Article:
Cecile Richards: I’ve been so privileged my entire life to be in the fight for justice, so though I don’t know exactly what is next, I hope it will be making trouble for social change! Even though I’m stepping aside from my position at Planned Parenthood, I’m not stepping away. I will always be the biggest champion of reproductive rights and justice. I know the difference having access to Planned Parenthood made in my own life, and we have to protect that for the next 100 years.
Right now, women are shaking the foundation of America, refusing to wait their turn, resisting, organizing, and running for office like never before. Women are the most powerful political force in America, and if we turn out this November, we can change the direction of this country. I’ll be focused on doing everything I can to spread the word that marching is great, calling your members of Congress is great, but voting is the whole ball game.
Scott: What are some lessons you’ve learned in life from having such a famous woman, one who never seemed to avoid “trouble” when there was an important cause, as your mother? What did she learn from you?
Cecile: My mother, Ann Richards, taught me so much that all the lessons I learned from her could fill their own book, and a lot of them are in Make Trouble. One big thing she taught me early on is that politics isn’t boring or a chore – it’s where the action is!
She also taught me that it’s never too early and never too late to make a difference. People have this idea that Ann Richards sprung fully formed as a feminist icon – that’s not true. She grew up at a time when, as she used to say, men made the decisions and women made the coffee. It wasn’t until after all four of us kids were somewhat grown, when a young lawyer named Sarah Weddington asked Mom to run her campaign, that she really jumped in with both feet and never looked back.
What did Mom learn from me? For starters, that it may sound like a nice idea to try to take a picture of her young grandchildren in perfectly coordinated matching outfits at the governor’s residence with a pony, but the logistics are pretty much a nightmare …
Scott: How did having to give testimony to Congress in that infamous hearing, over the bogus fetal tissue videos, change your life?
Cecile: That hearing taught me something women learn all the time: that we can do even more than we imagine we’re ready for. That hearing was set up to intimidate and humiliate me, but instead, wound up giving me an opening to talk for five hours about Planned Parenthood and the lifesaving care we provide. It also cast a spotlight on the sexism and mansplaining women in Congress face every day from some of their male colleagues.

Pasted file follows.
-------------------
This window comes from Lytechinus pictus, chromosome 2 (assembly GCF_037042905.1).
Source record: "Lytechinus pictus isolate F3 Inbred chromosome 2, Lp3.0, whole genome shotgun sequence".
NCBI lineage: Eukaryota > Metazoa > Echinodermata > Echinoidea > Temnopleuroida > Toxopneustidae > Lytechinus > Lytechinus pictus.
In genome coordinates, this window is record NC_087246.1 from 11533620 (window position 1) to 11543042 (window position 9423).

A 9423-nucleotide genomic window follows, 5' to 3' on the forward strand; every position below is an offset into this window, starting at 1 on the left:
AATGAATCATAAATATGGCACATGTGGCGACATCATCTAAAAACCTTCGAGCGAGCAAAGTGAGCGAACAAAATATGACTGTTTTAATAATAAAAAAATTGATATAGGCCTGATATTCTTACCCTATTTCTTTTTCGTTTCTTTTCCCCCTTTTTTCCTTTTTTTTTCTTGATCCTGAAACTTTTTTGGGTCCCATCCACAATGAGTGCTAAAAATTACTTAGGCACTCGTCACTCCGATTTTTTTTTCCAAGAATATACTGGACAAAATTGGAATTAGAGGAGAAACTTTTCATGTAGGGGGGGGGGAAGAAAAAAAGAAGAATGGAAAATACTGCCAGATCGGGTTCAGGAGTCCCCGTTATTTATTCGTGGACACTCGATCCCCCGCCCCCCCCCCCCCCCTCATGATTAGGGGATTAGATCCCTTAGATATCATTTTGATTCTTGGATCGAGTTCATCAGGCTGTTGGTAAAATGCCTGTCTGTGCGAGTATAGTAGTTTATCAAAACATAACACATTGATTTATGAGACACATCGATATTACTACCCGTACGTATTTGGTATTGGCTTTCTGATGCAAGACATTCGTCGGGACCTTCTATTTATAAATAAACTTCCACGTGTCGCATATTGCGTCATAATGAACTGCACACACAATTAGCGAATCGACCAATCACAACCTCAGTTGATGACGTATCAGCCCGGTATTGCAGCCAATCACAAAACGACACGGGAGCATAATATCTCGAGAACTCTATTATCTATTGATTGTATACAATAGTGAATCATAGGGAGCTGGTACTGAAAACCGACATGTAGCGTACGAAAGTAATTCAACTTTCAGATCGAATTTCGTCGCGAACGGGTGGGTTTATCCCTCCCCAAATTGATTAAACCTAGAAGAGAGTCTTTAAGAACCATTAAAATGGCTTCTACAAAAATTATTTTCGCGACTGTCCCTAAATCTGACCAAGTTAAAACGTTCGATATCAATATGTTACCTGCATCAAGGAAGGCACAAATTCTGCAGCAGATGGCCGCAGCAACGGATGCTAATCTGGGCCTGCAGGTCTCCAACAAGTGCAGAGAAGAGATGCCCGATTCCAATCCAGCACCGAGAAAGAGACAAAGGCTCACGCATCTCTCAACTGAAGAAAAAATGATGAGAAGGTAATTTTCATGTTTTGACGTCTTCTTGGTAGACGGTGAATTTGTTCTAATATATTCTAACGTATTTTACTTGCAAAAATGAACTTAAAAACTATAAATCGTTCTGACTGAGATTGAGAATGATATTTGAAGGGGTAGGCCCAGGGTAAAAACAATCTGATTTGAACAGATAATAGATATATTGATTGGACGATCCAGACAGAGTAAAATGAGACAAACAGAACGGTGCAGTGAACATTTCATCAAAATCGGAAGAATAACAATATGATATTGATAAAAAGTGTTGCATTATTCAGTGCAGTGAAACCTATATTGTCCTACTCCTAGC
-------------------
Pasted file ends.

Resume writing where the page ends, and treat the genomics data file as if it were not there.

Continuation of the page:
Scott: You reference spending time at Unitarian Universalist congregations while growing up in Dallas and Austin, and I’m wondering if you or your family also spent time at First UU in Austin, where I am an activist and board member and “make trouble.” Can you talk about how your time at a UU church affected and inspired you?
Cecile: I love that! Growing up in Dallas and Austin, the Unitarian Church was – and still is – where people could come together for social change. In fact, it was at the Unitarian Church in Austin that I learned about the moratorium against the Vietnam War, and how I decided in 7th grade to wear a black armband to school. As I tell in the book, that got me called to the principal’s office which really kicked off the rest of my life of making trouble!
Scott: You speak in the book about victories such as Wendy Davis’ filibuster in Texas and fighting Obamacare until it included parts important to you and Planned Parenthood. I wonder if you can speak to the consequences, since every win also comes with losses, and how do you balance that out?
Cecile: In progressive politics, you lose, you lose, you lose, and then you win – and when you do, it’s huge! But that doesn’t mean the losses aren’t devastating. The fight over HB2 in Texas is a great example. Even after Wendy’s historic, marathon filibuster, when every balcony and hearing room in the Capitol were packed with people who had come to make their voices heard, we knew we didn’t have the votes to block the bill. When it passed, folks were crushed. But they kept fighting. Organizers kept organizing. Planned Parenthood health centers in Texas kept doing everything they could to be there for women who needed care. Because Texans refused to quit fighting, two years later, the Supreme Court found HB2 to be unconstitutional. The way I see it, if you’re winning every battle, you probably need to set your sights higher.
(In addition to interviewing about 20 authors a year every year for ten years, former reporter Scott Butki works with, and advocates for, teenagers with mental health needs and does social justice work. Find an index of his interviews here.)